One of my favorite authors is Jodi Picoult. I’ve read all of her novels, and I saw her speak in March of 2010 regarding the release of House Rules (and it was by far one of the best nights of my life so far). However, I love Jodi Picoult for more reasons than she’s a great author (I quote her books more than any other author), every one of her books has taught me something, and the fact that she addresses touchy subjects. I also love her because she responds to emails from her fans. She’s said in numerous interviews that she’s the one responding, rather than one of her assistants.
In Jodi’s 2009 novel, Handle With Care, the main character, Willow O’Keefe, has OI, or osteogenesis imperfecta (a genetic disorder characterized by brittle bones that break easily). Even though Jodi discussed a disability that is very different from Cerebral Palsy, I still felt like I was able to relate to much of what Jodi discussed in Handle With Care about what it means to be different and what it’s like to feel so much physical pain on a daily basis. It was a special moment when I realized that my all-time favorite author was writing about certain feelings that I have experienced on a daily basis: the desire to find a place I belong in a society that’s not fully accepting to those who are “different.”
In March of 2009, I wrote the following email to Jodi:
I just recently read the synopsis of your new book, Handle With Care,
and I am very excited to begin it! However, as I was reading your
conversation about Handle with Care that is featured our your website,
something caught my eye. Even though I don’t have OI, I have another
disability, Cerebral Palsy, which has affected my life since I was
young. Personally, I just want to let you know how deeply you touch my
heart with each of your books. You do a wonderful job of portraying
how it truly is for those of us who are different. I can sympathize with the kids you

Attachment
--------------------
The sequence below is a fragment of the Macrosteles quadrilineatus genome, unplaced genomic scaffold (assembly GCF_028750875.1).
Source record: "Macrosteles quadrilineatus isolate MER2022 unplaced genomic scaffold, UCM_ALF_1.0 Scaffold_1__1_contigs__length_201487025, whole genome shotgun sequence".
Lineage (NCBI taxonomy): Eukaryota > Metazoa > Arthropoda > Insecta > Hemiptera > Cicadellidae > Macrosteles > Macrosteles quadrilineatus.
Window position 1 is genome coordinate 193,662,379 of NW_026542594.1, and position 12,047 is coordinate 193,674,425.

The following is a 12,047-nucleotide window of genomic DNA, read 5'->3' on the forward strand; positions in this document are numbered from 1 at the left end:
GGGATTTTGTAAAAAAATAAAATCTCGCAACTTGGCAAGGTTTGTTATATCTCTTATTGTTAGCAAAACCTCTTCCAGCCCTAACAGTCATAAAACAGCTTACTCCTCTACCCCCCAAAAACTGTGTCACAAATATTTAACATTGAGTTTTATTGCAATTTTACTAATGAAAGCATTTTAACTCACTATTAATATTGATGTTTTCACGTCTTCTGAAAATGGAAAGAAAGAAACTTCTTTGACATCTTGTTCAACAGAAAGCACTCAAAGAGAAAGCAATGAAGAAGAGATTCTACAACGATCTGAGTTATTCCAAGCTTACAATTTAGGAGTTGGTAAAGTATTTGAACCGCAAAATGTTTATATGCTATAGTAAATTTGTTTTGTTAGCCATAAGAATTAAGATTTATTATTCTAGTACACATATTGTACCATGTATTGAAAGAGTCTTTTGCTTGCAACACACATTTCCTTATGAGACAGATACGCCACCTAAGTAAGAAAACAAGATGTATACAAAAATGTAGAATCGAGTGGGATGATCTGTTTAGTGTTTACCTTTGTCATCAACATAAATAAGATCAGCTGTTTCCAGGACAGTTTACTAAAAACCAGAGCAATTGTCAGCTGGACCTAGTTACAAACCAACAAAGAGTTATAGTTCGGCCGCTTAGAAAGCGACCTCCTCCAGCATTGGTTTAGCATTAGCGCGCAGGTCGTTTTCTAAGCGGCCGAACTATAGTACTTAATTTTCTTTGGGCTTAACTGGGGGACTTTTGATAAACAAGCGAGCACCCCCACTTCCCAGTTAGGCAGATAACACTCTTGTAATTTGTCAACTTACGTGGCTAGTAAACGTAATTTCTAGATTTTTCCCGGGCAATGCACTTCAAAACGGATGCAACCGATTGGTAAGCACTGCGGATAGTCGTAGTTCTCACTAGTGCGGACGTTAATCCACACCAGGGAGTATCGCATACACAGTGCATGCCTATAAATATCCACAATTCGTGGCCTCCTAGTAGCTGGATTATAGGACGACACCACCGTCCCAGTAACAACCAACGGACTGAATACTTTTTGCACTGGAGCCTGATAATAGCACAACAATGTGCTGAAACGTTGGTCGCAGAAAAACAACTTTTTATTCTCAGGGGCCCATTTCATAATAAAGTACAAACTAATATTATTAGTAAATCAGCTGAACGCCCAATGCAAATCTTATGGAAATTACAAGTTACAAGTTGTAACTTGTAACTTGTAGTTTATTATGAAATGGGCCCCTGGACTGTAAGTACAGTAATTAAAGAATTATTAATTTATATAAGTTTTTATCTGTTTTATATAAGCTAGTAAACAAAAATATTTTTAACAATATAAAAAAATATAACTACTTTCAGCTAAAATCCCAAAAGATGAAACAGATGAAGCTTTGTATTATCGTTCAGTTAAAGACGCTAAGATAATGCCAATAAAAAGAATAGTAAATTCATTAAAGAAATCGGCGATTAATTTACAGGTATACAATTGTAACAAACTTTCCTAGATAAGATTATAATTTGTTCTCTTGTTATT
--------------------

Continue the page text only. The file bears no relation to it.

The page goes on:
interviewed that have OI. Even though it may be extremely
rough for them, they are just like any normal kid, and nothing warms
their heart more than when they are actually treated like one.
I am extremely thankful if you actually took the time to read this.
You and your books have made a significant impact on my life. I hope
to one day meet you and let you know face to face how much you have
truly helped me.
This was her response:
Amelia, kids like you are MY heroes. I hope you like the book and hope it rings true!
So far, Jodi has discussed disabilities such as OI and Asperger’s (House Rules), and I applaud her for interviewing kids who are faced with the disabilities she has covered because those of us who have lived through the experiences our disability presents are the only people who know what it’s really like. Therefore, Jodi Picoult deserves a crazy about of praise and support from the special needs community for giving a voice to the issues that may have not had much prior awareness or increasing the level of awareness to a more diverse population. Though I still silently hope that one day Jodi will write a novel that has a character with Cerebral Palsy in it, I already have gained so much from the fact that she has written about many of the emotions I feel on a daily basis in regards to my disability.